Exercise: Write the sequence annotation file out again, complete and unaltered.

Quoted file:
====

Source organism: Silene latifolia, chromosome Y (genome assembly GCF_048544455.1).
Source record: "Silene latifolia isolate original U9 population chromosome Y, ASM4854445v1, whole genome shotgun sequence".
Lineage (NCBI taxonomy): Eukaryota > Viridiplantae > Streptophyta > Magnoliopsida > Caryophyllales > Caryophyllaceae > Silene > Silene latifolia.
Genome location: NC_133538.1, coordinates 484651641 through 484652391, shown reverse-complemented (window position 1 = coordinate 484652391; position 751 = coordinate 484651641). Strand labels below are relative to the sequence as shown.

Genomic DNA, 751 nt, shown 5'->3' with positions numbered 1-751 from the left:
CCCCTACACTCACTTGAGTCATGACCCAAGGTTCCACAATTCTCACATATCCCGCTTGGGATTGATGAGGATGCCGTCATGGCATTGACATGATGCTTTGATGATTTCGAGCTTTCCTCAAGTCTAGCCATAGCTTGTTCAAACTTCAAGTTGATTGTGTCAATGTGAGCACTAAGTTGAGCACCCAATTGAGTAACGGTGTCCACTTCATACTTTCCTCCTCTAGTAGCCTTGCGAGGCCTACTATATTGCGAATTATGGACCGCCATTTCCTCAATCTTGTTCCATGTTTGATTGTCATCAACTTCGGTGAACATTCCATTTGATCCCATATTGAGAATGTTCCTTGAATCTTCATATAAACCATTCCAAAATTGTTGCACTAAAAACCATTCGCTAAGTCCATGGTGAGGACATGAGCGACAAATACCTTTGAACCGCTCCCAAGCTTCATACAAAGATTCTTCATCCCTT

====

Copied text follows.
Source organism: Silene latifolia, chromosome Y (genome assembly GCF_048544455.1).
Source record: "Silene latifolia isolate original U9 population chromosome Y, ASM4854445v1, whole genome shotgun sequence".
Lineage (NCBI taxonomy): Eukaryota > Viridiplantae > Streptophyta > Magnoliopsida > Caryophyllales > Caryophyllaceae > Silene > Silene latifolia.
Genome location: NC_133538.1, coordinates 484651641 through 484652391, shown reverse-complemented (window position 1 = coordinate 484652391; position 751 = coordinate 484651641). Strand labels below are relative to the sequence as shown.

Genomic DNA, 751 nt, shown 5'->3' with positions numbered 1-751 from the left:
CCCCTACACTCACTTGAGTCATGACCCAAGGTTCCACAATTCTCACATATCCCGCTTGGGATTGATGAGGATGCCGTCATGGCATTGACATGATGCTTTGATGATTTCGAGCTTTCCTCAAGTCTAGCCATAGCTTGTTCAAACTTCAAGTTGATTGTGTCAATGTGAGCACTAAGTTGAGCACCCAATTGAGTAACGGTGTCCACTTCATACTTTCCTCCTCTAGTAGCCTTGCGAGGCCTACTATATTGCGAATTATGGACCGCCATTTCCTCAATCTTGTTCCATGTTTGATTGTCATCAACTTCGGTGAACATTCCATTTGATCCCATATTGAGAATGTTCCTTGAATCTTCATATAAACCATTCCAAAATTGTTGCACTAAAAACCATTCGCTAAGTCCATGGTGAGGACATGAGCGACAAATACCTTTGAACCGCTCCCAAGCTTCATACAAAGATTCTTCATCCCTT